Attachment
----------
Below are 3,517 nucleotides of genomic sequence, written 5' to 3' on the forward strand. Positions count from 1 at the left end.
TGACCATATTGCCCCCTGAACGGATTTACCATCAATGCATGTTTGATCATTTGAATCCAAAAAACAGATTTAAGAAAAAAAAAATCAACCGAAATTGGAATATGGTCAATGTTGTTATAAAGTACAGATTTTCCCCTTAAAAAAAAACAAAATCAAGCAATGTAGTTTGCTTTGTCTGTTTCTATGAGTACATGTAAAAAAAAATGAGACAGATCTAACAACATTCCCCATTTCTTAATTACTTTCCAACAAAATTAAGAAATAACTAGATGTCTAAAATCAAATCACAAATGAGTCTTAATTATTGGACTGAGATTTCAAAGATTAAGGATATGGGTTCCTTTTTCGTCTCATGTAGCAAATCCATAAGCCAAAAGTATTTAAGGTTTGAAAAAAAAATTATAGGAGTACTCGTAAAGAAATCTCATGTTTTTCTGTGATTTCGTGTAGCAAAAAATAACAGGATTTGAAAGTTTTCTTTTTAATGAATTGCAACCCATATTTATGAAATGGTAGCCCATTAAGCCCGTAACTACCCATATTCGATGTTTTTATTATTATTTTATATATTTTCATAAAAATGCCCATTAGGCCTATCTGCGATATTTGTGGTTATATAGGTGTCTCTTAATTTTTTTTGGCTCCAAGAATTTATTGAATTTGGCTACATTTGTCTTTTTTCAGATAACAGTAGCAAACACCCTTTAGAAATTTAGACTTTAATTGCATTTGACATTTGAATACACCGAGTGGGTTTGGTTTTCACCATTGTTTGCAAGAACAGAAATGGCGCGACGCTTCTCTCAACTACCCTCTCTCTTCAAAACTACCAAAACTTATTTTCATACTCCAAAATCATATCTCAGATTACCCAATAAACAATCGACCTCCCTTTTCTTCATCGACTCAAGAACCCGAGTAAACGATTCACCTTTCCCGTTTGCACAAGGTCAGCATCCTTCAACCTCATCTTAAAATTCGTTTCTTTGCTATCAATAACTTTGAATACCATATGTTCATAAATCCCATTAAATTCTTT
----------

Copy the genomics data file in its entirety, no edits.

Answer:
Below are 3,517 nucleotides of genomic sequence, written 5' to 3' on the forward strand. Positions count from 1 at the left end.
TGACCATATTGCCCCCTGAACGGATTTACCATCAATGCATGTTTGATCATTTGAATCCAAAAAACAGATTTAAGAAAAAAAAAATCAACCGAAATTGGAATATGGTCAATGTTGTTATAAAGTACAGATTTTCCCCTTAAAAAAAAACAAAATCAAGCAATGTAGTTTGCTTTGTCTGTTTCTATGAGTACATGTAAAAAAAAATGAGACAGATCTAACAACATTCCCCATTTCTTAATTACTTTCCAACAAAATTAAGAAATAACTAGATGTCTAAAATCAAATCACAAATGAGTCTTAATTATTGGACTGAGATTTCAAAGATTAAGGATATGGGTTCCTTTTTCGTCTCATGTAGCAAATCCATAAGCCAAAAGTATTTAAGGTTTGAAAAAAAAATTATAGGAGTACTCGTAAAGAAATCTCATGTTTTTCTGTGATTTCGTGTAGCAAAAAATAACAGGATTTGAAAGTTTTCTTTTTAATGAATTGCAACCCATATTTATGAAATGGTAGCCCATTAAGCCCGTAACTACCCATATTCGATGTTTTTATTATTATTTTATATATTTTCATAAAAATGCCCATTAGGCCTATCTGCGATATTTGTGGTTATATAGGTGTCTCTTAATTTTTTTTGGCTCCAAGAATTTATTGAATTTGGCTACATTTGTCTTTTTTCAGATAACAGTAGCAAACACCCTTTAGAAATTTAGACTTTAATTGCATTTGACATTTGAATACACCGAGTGGGTTTGGTTTTCACCATTGTTTGCAAGAACAGAAATGGCGCGACGCTTCTCTCAACTACCCTCTCTCTTCAAAACTACCAAAACTTATTTTCATACTCCAAAATCATATCTCAGATTACCCAATAAACAATCGACCTCCCTTTTCTTCATCGACTCAAGAACCCGAGTAAACGATTCACCTTTCCCGTTTGCACAAGGTCAGCATCCTTCAACCTCATCTTAAAATTCGTTTCTTTGCTATCAATAACTTTGAATACCATATGTTCATAAATCCCATTAAATTCTTT